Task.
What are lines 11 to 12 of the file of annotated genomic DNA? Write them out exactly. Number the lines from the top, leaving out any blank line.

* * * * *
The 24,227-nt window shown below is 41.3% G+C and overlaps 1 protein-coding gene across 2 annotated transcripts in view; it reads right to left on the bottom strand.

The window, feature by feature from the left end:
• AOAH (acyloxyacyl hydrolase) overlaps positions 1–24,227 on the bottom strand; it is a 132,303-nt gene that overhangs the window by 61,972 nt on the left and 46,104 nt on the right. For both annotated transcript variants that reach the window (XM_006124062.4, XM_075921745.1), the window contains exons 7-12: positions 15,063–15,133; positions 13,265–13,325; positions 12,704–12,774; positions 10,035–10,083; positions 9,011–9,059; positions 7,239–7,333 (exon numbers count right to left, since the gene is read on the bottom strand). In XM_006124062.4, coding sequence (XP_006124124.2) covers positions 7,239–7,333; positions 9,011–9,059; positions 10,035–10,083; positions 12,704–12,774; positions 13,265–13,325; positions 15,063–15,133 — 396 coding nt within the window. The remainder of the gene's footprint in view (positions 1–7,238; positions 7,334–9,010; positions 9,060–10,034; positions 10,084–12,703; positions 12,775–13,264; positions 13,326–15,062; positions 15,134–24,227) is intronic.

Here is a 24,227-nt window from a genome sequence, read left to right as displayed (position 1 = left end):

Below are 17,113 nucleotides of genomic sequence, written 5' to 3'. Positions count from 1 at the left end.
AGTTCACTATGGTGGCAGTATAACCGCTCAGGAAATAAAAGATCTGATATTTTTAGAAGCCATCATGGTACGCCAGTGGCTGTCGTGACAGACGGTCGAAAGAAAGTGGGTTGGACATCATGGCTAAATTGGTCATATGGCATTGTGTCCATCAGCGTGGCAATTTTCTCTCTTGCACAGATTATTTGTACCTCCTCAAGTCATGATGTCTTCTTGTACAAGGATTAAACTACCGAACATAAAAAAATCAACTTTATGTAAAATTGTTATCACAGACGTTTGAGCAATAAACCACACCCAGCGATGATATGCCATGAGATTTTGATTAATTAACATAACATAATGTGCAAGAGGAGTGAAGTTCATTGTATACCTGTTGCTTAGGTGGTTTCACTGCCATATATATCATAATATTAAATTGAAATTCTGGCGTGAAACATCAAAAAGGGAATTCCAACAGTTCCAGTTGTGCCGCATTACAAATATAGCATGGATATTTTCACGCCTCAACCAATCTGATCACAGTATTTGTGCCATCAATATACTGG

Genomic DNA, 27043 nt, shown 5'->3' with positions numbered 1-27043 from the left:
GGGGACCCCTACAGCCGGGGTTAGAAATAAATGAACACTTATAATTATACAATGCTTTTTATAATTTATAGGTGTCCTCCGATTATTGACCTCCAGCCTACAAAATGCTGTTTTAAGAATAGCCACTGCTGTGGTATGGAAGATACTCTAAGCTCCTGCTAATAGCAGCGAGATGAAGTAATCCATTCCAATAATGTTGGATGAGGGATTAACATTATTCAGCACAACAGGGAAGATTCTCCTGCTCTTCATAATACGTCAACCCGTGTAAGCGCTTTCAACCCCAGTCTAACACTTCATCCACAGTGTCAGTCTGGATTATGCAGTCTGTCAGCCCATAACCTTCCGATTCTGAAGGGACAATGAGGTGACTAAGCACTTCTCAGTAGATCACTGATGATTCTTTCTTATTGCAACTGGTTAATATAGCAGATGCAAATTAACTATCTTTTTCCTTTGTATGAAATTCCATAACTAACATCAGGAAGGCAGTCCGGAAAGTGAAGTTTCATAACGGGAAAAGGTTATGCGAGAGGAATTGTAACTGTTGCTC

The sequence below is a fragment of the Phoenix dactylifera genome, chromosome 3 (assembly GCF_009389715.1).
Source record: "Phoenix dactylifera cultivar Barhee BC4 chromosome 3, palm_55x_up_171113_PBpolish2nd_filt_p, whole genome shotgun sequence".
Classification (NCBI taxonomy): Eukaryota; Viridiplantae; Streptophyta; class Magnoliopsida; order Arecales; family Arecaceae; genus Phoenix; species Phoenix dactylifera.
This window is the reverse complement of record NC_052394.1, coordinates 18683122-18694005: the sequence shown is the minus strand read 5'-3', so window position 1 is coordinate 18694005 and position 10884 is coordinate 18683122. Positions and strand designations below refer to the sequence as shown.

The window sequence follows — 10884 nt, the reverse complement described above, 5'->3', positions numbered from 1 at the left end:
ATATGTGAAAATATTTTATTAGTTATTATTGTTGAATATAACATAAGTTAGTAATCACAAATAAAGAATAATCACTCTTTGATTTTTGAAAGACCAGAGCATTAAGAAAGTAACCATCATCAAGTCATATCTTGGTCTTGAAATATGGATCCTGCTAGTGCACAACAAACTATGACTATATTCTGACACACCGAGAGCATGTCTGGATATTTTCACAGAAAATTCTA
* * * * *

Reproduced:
Classification (NCBI taxonomy): Eukaryota; Viridiplantae; Streptophyta; class Magnoliopsida; order Arecales; family Arecaceae; genus Phoenix; species Phoenix dactylifera.
This window is the reverse complement of record NC_052394.1, coordinates 18683122-18694005: the sequence shown is the minus strand read 5'-3', so window position 1 is coordinate 18694005 and position 10884 is coordinate 18683122. Positions and strand designations below refer to the sequence as shown.